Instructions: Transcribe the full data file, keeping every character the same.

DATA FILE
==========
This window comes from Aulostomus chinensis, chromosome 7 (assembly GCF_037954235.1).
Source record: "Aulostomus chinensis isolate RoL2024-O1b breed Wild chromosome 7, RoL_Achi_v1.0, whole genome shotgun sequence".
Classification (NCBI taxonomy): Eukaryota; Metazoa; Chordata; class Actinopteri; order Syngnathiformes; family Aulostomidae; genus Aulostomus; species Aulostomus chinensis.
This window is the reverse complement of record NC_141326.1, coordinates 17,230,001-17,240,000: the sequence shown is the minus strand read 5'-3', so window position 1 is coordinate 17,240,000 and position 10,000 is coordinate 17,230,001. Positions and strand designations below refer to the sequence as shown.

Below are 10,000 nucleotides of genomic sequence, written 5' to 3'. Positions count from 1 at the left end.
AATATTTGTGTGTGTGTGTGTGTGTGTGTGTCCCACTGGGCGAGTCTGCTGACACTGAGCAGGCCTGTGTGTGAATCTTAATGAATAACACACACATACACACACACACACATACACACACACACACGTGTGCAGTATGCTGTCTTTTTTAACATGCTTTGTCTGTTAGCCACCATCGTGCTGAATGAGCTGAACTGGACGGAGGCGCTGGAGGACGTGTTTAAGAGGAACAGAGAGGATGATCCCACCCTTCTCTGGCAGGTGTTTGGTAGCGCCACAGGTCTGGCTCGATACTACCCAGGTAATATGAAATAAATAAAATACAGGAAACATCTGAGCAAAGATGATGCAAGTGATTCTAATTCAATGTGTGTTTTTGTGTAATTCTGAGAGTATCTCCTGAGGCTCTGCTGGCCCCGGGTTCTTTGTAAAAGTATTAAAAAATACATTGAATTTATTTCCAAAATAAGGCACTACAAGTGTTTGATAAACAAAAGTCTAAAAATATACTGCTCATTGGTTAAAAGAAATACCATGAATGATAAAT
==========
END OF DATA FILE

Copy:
This window comes from Aulostomus chinensis, chromosome 7 (assembly GCF_037954235.1).
Source record: "Aulostomus chinensis isolate RoL2024-O1b breed Wild chromosome 7, RoL_Achi_v1.0, whole genome shotgun sequence".
Classification (NCBI taxonomy): Eukaryota; Metazoa; Chordata; class Actinopteri; order Syngnathiformes; family Aulostomidae; genus Aulostomus; species Aulostomus chinensis.
This window is the reverse complement of record NC_141326.1, coordinates 17,230,001-17,240,000: the sequence shown is the minus strand read 5'-3', so window position 1 is coordinate 17,240,000 and position 10,000 is coordinate 17,230,001. Positions and strand designations below refer to the sequence as shown.

Below are 10,000 nucleotides of genomic sequence, written 5' to 3'. Positions count from 1 at the left end.
AATATTTGTGTGTGTGTGTGTGTGTGTGTGTCCCACTGGGCGAGTCTGCTGACACTGAGCAGGCCTGTGTGTGAATCTTAATGAATAACACACACATACACACACACACACATACACACACACACACGTGTGCAGTATGCTGTCTTTTTTAACATGCTTTGTCTGTTAGCCACCATCGTGCTGAATGAGCTGAACTGGACGGAGGCGCTGGAGGACGTGTTTAAGAGGAACAGAGAGGATGATCCCACCCTTCTCTGGCAGGTGTTTGGTAGCGCCACAGGTCTGGCTCGATACTACCCAGGTAATATGAAATAAATAAAATACAGGAAACATCTGAGCAAAGATGATGCAAGTGATTCTAATTCAATGTGTGTTTTTGTGTAATTCTGAGAGTATCTCCTGAGGCTCTGCTGGCCCCGGGTTCTTTGTAAAAGTATTAAAAAATACATTGAATTTATTTCCAAAATAAGGCACTACAAGTGTTTGATAAACAAAAGTCTAAAAATATACTGCTCATTGGTTAAAAGAAATACCATGAATGATAAAT